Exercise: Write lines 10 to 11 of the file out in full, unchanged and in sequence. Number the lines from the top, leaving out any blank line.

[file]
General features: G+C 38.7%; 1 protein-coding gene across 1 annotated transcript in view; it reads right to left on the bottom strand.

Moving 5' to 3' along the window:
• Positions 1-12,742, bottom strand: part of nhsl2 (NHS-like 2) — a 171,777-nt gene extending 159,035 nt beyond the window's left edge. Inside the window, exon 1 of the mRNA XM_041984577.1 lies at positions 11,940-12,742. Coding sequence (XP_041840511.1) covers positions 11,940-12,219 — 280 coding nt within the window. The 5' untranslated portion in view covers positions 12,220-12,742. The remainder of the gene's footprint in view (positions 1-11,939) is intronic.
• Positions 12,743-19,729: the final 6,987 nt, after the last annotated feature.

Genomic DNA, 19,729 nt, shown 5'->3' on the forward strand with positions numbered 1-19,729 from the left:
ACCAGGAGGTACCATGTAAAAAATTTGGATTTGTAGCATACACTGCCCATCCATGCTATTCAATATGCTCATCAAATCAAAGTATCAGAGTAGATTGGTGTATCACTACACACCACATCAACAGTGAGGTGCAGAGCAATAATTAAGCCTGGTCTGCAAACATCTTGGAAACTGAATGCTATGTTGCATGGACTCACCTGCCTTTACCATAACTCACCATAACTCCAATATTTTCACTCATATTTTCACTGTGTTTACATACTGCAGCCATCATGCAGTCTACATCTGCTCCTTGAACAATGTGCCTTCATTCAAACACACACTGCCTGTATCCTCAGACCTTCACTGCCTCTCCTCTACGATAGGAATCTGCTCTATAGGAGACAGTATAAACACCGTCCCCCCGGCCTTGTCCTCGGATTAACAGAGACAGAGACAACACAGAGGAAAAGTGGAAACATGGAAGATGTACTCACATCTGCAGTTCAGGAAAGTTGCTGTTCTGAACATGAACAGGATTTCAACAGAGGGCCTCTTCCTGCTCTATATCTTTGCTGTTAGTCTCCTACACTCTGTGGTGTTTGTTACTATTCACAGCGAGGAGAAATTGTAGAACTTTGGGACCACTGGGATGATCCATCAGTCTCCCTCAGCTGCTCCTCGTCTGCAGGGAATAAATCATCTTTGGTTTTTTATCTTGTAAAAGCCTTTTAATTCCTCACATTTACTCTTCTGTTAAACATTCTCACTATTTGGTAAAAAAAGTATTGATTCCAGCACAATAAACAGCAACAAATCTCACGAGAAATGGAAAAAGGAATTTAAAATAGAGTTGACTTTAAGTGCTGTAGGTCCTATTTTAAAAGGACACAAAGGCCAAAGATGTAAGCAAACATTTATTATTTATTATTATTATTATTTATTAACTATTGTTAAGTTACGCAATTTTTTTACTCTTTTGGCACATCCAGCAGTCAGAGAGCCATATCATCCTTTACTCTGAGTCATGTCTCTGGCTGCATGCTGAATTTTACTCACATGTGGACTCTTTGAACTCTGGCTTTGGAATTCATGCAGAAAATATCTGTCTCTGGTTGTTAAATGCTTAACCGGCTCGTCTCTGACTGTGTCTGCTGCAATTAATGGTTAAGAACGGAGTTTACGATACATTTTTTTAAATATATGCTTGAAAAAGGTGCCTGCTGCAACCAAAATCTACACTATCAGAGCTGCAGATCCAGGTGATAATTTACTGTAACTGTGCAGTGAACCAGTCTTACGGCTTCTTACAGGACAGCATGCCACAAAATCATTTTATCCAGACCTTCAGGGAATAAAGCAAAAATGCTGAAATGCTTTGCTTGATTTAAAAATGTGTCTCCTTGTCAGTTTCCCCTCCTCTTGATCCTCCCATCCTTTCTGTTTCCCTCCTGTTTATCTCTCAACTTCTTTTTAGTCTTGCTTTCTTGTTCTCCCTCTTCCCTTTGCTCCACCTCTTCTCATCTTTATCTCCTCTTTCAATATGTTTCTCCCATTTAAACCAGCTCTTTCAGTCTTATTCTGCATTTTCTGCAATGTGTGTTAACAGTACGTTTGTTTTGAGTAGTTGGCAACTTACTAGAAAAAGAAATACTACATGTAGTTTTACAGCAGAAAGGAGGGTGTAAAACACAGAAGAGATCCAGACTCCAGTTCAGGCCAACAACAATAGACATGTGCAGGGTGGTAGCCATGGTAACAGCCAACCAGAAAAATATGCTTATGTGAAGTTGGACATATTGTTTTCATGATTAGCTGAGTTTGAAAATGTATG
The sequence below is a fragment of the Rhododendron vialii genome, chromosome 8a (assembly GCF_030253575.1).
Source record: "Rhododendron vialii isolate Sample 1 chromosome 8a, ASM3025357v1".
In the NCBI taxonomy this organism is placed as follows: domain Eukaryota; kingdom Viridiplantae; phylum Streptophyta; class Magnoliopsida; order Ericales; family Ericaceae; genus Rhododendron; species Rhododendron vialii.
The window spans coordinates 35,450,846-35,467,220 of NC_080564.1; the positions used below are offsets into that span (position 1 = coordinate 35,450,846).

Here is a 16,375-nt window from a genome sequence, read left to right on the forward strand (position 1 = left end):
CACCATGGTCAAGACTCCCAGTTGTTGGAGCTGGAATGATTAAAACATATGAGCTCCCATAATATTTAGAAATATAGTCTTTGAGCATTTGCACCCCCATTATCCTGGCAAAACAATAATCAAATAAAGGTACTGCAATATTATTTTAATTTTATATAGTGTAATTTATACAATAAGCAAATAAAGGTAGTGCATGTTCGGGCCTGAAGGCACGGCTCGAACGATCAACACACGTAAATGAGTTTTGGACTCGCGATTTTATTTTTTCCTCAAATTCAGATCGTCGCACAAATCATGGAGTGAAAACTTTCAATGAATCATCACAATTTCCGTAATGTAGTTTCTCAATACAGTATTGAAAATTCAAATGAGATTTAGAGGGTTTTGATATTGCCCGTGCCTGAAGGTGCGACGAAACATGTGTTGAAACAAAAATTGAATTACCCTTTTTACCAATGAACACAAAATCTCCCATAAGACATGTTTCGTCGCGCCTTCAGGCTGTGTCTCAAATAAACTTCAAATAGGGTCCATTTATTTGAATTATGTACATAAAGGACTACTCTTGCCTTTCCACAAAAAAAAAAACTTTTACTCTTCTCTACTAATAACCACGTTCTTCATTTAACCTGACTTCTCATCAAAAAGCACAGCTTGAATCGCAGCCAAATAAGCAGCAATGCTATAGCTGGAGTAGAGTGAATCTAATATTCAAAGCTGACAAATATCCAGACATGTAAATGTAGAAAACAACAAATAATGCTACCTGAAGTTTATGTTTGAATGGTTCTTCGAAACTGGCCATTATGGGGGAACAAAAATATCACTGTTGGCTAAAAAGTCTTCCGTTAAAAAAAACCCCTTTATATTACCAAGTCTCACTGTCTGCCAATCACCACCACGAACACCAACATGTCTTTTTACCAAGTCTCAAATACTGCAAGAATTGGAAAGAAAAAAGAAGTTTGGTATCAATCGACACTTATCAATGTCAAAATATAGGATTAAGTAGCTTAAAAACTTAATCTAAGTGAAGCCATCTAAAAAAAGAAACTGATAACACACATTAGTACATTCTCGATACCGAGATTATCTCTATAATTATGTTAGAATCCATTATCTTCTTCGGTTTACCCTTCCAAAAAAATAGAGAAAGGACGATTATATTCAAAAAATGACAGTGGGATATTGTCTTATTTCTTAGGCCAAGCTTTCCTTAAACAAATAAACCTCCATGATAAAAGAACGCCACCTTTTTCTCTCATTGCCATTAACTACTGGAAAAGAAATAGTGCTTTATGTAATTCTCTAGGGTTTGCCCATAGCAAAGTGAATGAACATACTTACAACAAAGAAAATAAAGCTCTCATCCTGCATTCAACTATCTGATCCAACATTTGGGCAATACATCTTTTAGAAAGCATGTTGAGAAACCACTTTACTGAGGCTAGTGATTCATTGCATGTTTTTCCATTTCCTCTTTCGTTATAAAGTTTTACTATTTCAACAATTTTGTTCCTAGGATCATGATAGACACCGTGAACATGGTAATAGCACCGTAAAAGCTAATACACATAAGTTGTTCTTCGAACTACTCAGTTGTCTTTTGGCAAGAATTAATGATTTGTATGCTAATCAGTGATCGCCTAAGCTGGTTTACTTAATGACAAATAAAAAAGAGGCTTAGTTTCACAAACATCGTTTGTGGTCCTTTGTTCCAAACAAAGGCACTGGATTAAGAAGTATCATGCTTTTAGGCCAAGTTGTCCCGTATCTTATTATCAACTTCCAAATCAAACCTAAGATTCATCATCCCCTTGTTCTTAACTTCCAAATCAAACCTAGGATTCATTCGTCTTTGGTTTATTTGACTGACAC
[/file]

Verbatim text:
The window spans coordinates 35,450,846-35,467,220 of NC_080564.1; the positions used below are offsets into that span (position 1 = coordinate 35,450,846).

Here is a 16,375-nt window from a genome sequence, read left to right on the forward strand (position 1 = left end):